In our first loads of laundry, I used no detergent at all. Our top-loader left enough detergent in the clothes to clean them in the Asko the first time through. After that, I used one to two tablespoons of dry detergent and one teaspoon of liquid fabric softener. After a few weeks, I noticed that some of our older white clothes were no longer gray. They had lightened to a slight yellow and some even became white again with little to no detergent and no added bleach (there was a little in the brand of detergent I use). Our clothes always smelled fresh, not perfumy like soap or fabric softener. They were just fresh and clean like new clothing, and if I wanted to wash clothes in hotter water, I could because the Asko heated its own water for the soapy part of the wash cycle.
I adjusted to the longer washing time. So much water came out with the spin that my old dryer finished long before the washer did. I had each load dried, folded and put away before the washer finished. That was an easy adjustment. No more waiting for the dryer to finish and wet clothes went straight from washer to dryer.
I got braver with my laundry. My down jacket washed painlessly, the stains came out, and I saved a bundle over taking it to a professional laundry. I washed heavy bed blankets more frequently at no more cost than my time and effort. I washed delicate items in the washing machine instead of by hand and they came out beautifully since there was no agitator to tug them apart. And that king-sized bedspread was washed much more often than it used to be.
In spite of my hesitation over the initial cost, I know this machine will save money over time. I'm not sure how much money it will save us over time, because as the children grow, our needs change. Our daughter now uses the bathtub for her private spa, but the water bill has not gone up significantly. Our electric bill has gone down, but we have also replaced our lights with compact fluorescents. So, I don't know how much of the reduction is due to the Asko washing machine. The Asko heats its own water, so the gas for the water heater is only for dishes, showers and baths.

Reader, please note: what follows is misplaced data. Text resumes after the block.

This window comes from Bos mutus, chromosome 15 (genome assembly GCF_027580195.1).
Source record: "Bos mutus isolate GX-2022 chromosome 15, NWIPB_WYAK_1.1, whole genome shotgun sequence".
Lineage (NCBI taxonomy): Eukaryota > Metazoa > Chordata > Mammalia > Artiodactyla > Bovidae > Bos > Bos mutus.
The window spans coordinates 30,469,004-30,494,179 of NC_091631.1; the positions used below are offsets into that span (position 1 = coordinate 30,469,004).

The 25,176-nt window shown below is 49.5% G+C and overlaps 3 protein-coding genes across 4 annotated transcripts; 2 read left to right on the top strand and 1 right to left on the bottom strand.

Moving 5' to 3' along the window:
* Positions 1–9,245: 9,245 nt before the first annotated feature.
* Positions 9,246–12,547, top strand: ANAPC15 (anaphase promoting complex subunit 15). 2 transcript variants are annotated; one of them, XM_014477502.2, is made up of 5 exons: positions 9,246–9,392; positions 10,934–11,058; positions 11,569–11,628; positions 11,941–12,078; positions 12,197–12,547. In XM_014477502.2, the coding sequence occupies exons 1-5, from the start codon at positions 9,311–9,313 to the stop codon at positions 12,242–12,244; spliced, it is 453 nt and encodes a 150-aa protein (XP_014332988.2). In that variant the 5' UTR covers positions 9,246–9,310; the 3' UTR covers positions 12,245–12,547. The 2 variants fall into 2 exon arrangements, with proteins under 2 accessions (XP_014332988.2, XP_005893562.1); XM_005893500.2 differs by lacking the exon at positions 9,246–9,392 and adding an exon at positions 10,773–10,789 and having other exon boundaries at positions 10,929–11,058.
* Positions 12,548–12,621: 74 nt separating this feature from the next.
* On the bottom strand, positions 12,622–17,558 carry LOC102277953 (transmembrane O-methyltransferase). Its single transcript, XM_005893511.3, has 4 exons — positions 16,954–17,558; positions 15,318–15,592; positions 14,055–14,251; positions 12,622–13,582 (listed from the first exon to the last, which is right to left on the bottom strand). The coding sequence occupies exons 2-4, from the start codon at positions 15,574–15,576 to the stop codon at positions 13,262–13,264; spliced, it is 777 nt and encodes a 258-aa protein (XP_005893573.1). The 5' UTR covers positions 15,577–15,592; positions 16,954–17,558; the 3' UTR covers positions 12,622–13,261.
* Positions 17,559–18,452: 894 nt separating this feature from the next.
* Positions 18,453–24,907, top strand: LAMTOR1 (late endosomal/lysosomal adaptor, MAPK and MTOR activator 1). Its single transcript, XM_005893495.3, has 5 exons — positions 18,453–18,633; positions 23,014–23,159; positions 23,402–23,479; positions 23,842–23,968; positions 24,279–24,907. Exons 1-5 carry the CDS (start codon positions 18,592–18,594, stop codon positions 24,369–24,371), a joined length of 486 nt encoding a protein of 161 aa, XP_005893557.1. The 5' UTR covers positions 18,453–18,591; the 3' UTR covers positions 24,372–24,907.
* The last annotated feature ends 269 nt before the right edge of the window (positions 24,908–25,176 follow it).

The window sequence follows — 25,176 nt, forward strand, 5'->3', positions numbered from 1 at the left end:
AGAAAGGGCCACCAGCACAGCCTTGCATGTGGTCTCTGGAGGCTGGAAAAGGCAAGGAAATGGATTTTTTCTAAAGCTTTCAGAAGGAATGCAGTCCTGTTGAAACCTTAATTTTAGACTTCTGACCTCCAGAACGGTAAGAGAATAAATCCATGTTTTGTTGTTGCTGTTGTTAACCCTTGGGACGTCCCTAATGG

I asked my brother if he has seen a reduction in his water and electric bills. He has not. He and his wife had a new baby; even with a load of cloth diapers to wash each day, their electric and water bills have not gone up.
The big change we both have seen is in the ongoing costs. We buy laundry soap and fabric softener once every year or two. We take fewer things to the laundry and dry cleaner. This adds up to $150 to 200 per year. Not bad. Just in those savings, our machines will pay for themselves in five to six years.
My neighbors decided to get a new conventional washer and dryer instead of the Asko brand like we did. They now spend $15 on the largest containers of detergent and fabric softener that they can find at the discount store every three months. I usually offer to help them carry those heavy containers into their house. And I smile.
"My Story" is a regular feature of The Dollar Stretcher. If you have a story that could help save time or money please send it by mailto:MyStory@stretcher.com